But what is a ‘digital culture’? Friedlein suggests there are seven defining characteristics of a digital culture:
- Makers and doers
I thought it might be useful to highlight companies (10 in total) that each embody one of these characteristics. Here goes…
1. Customer-centric – Amazon
It may seem a hackneyed case study now, but that’s because Amazon really does walk-the-walk when it comes to championing the customer.
Infamous examples of customer-centricity at Amazon include managers undertaking two days of call centre training each year, so they truly understand the customer perspective, and Jeff Bezos taking an empty chair to meetings, claiming it represents the customer’s seat in the room.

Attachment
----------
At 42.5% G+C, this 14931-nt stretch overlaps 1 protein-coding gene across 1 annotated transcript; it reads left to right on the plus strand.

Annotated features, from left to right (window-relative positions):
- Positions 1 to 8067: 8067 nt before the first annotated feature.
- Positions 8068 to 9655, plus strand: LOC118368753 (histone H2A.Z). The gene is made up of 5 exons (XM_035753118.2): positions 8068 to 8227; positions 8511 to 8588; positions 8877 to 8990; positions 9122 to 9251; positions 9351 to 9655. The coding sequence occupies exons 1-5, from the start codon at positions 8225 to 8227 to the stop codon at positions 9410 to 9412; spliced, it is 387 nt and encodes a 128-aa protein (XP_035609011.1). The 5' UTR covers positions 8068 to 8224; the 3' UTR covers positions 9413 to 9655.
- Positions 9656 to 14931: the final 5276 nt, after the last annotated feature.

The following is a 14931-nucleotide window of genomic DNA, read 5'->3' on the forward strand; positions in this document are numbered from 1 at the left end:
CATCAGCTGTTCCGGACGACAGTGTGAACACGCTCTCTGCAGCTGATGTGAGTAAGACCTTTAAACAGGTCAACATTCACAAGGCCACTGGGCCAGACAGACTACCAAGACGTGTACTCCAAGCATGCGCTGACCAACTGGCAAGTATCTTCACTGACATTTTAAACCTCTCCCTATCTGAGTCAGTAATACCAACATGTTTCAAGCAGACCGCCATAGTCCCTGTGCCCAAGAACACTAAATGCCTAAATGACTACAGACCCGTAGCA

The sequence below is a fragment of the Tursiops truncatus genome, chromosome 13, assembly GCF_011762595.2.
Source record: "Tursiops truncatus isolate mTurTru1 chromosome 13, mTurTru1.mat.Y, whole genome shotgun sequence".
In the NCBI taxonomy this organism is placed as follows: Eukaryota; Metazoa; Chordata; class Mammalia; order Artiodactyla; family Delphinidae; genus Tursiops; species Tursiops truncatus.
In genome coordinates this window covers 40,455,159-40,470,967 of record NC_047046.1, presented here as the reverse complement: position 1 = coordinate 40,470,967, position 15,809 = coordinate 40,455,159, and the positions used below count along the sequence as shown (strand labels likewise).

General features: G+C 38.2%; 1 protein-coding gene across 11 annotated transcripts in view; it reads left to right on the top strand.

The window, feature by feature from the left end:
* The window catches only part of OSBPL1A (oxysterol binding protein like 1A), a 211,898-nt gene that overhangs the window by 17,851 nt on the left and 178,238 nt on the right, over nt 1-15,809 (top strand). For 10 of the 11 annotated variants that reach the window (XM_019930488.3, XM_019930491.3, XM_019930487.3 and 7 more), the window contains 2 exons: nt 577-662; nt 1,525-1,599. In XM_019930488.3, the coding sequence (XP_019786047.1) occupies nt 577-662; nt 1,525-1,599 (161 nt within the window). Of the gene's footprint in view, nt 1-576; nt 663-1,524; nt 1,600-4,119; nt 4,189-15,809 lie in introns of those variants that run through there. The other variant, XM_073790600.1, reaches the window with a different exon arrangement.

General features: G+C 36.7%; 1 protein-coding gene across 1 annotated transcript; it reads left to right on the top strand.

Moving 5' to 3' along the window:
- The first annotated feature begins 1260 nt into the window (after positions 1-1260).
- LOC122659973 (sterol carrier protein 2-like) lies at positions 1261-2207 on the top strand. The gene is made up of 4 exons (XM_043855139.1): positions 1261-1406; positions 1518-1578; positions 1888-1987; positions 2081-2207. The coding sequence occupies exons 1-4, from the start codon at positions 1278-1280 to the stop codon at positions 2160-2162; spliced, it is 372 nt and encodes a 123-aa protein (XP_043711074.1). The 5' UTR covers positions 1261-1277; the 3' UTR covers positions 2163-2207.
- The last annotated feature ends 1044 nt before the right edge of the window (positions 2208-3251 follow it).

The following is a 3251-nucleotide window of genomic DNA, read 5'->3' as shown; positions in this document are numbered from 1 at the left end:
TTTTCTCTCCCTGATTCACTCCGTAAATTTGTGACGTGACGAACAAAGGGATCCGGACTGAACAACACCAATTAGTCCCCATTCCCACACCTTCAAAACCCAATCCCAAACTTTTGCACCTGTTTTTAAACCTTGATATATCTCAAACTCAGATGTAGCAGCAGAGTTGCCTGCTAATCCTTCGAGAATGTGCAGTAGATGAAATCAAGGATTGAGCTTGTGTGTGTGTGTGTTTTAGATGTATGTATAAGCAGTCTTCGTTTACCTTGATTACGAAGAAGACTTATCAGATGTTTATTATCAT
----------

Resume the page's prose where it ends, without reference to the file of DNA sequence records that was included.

This customer obsession has paid off in the long run. As Bezos puts it, “If you’re competitor-focused, you have to wait until there is a competitor doing something. Being customer-focused allows you to be more pioneering.”
The customer’s seat in the room
2. Data-driven – Google
Okay, I’m getting all the easy answers out of the way early on. But let’s use focus on one illuminating application of Google’s data science acumen – HR.
Laszlo Bock, former SVP of People Operations at Google, has written about the HR department’s ‘three thirds’ hiring model – recruiting some from traditional HR backgrounds, others from a consultancy background and, crucially, still more from academic fields such as science and mathematics.
Google uses ‘people analytics’ to look for patterns in recruitment and retention, employee wellbeing, performance and tenure, and ultimately to define job roles with more than just words.